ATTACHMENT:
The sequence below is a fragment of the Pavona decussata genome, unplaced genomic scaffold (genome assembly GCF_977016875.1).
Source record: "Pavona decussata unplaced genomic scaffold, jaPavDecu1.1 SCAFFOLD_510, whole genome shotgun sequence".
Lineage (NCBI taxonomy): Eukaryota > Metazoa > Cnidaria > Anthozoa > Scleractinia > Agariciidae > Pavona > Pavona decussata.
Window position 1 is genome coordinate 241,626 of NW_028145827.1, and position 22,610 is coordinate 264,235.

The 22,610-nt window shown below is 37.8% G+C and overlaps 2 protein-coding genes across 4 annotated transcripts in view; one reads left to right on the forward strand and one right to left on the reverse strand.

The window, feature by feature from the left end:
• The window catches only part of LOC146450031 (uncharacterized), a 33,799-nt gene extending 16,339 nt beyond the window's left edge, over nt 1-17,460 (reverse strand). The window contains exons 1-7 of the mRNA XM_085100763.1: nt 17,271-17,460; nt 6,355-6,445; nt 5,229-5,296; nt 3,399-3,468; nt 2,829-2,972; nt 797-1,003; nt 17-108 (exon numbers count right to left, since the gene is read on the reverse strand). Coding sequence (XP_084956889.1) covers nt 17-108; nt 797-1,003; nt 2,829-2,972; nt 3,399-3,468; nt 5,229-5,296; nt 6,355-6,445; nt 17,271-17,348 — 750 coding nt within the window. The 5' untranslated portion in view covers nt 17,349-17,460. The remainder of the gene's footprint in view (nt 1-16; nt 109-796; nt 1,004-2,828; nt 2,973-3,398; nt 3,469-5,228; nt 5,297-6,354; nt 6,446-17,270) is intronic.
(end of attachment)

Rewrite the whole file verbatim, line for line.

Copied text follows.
The sequence below is a fragment of the Pavona decussata genome, unplaced genomic scaffold (genome assembly GCF_977016875.1).
Source record: "Pavona decussata unplaced genomic scaffold, jaPavDecu1.1 SCAFFOLD_510, whole genome shotgun sequence".
Lineage (NCBI taxonomy): Eukaryota > Metazoa > Cnidaria > Anthozoa > Scleractinia > Agariciidae > Pavona > Pavona decussata.
Window position 1 is genome coordinate 241,626 of NW_028145827.1, and position 22,610 is coordinate 264,235.

The 22,610-nt window shown below is 37.8% G+C and overlaps 2 protein-coding genes across 4 annotated transcripts in view; one reads left to right on the forward strand and one right to left on the reverse strand.

The window, feature by feature from the left end:
• The window catches only part of LOC146450031 (uncharacterized), a 33,799-nt gene extending 16,339 nt beyond the window's left edge, over nt 1-17,460 (reverse strand). The window contains exons 1-7 of the mRNA XM_085100763.1: nt 17,271-17,460; nt 6,355-6,445; nt 5,229-5,296; nt 3,399-3,468; nt 2,829-2,972; nt 797-1,003; nt 17-108 (exon numbers count right to left, since the gene is read on the reverse strand). Coding sequence (XP_084956889.1) covers nt 17-108; nt 797-1,003; nt 2,829-2,972; nt 3,399-3,468; nt 5,229-5,296; nt 6,355-6,445; nt 17,271-17,348 — 750 coding nt within the window. The 5' untranslated portion in view covers nt 17,349-17,460. The remainder of the gene's footprint in view (nt 1-16; nt 109-796; nt 1,004-2,828; nt 2,973-3,398; nt 3,469-5,228; nt 5,297-6,354; nt 6,446-17,270) is intronic.